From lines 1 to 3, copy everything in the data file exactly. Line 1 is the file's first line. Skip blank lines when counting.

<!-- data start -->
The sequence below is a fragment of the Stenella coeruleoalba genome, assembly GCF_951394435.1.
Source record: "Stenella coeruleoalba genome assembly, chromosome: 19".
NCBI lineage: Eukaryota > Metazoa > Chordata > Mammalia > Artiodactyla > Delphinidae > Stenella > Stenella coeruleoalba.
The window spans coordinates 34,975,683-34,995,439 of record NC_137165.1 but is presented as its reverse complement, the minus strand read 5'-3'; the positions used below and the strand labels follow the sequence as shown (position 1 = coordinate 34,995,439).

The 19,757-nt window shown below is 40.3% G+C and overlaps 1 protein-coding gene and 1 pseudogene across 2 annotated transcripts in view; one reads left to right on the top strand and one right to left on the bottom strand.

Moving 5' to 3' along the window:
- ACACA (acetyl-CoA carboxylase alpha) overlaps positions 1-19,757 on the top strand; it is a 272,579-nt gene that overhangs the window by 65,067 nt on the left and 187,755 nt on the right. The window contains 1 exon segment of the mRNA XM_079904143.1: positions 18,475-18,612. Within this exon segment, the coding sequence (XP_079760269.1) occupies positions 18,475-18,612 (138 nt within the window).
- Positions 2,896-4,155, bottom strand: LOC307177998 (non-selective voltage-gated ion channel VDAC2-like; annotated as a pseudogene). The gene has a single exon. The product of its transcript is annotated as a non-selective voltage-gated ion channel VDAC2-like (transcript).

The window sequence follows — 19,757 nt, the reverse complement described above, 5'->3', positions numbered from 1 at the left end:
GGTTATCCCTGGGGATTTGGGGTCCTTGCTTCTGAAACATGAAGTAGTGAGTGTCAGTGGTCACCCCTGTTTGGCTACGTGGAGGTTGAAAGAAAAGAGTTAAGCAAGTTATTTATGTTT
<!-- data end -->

The sequence below is a fragment of the Stenella coeruleoalba genome, assembly GCF_951394435.1.
Source record: "Stenella coeruleoalba genome assembly, chromosome: 19".
NCBI lineage: Eukaryota > Metazoa > Chordata > Mammalia > Artiodactyla > Delphinidae > Stenella > Stenella coeruleoalba.